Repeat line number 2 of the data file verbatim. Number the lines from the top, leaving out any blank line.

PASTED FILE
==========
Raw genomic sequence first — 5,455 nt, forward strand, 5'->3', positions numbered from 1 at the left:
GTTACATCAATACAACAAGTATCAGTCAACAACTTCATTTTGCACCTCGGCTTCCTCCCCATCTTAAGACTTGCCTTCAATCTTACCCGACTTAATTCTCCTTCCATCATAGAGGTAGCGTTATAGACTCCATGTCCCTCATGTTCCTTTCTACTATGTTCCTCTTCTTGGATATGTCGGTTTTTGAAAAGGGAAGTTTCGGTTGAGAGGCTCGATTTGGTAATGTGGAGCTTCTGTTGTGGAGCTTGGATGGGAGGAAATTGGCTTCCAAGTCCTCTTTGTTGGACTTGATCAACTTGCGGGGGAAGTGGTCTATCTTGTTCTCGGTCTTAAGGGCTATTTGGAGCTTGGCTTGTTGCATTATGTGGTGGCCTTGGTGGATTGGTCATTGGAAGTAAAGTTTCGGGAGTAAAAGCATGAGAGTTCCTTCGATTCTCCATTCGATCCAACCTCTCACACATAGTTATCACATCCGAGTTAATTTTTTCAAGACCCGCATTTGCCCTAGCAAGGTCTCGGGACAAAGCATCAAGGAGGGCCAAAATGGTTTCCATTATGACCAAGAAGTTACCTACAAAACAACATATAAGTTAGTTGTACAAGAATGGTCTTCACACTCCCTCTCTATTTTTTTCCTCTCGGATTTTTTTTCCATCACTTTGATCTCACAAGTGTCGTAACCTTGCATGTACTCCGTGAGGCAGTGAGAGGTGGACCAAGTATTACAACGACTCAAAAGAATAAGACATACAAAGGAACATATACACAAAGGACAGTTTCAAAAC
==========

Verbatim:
GTTACATCAATACAACAAGTATCAGTCAACAACTTCATTTTGCACCTCGGCTTCCTCCCCATCTTAAGACTTGCCTTCAATCTTACCCGACTTAATTCTCCTTCCATCATAGAGGTAGCGTTATAGACTCCATGTCCCTCATGTTCCTTTCTACTATGTTCCTCTTCTTGGATATGTCGGTTTTTGAAAAGGGAAGTTTCGGTTGAGAGGCTCGATTTGGTAATGTGGAGCTTCTGTTGTGGAGCTTGGATGGGAGGAAATTGGCTTCCAAGTCCTCTTTGTTGGACTTGATCAACTTGCGGGGGAAGTGGTCTATCTTGTTCTCGGTCTTAAGGGCTATTTGGAGCTTGGCTTGTTGCATTATGTGGTGGCCTTGGTGGATTGGTCATTGGAAGTAAAGTTTCGGGAGTAAAAGCATGAGAGTTCCTTCGATTCTCCATTCGATCCAACCTCTCACACATAGTTATCACATCCGAGTTAATTTTTTCAAGACCCGCATTTGCCCTAGCAAGGTCTCGGGACAAAGCATCAAGGAGGGCCAAAATGGTTTCCATTATGACCAAGAAGTTACCTACAAAACAACATATAAGTTAGTTGTACAAGAATGGTCTTCACACTCCCTCTCTATTTTTTTCCTCTCGGATTTTTTTTCCATCACTTTGATCTCACAAGTGTCGTAACCTTGCATGTACTCCGTGAGGCAGTGAGAGGTGGACCAAGTATTACAACGACTCAAAAGAATAAGACATACAAAGGAACATATACACAAAGGACAGTTTCAAAAC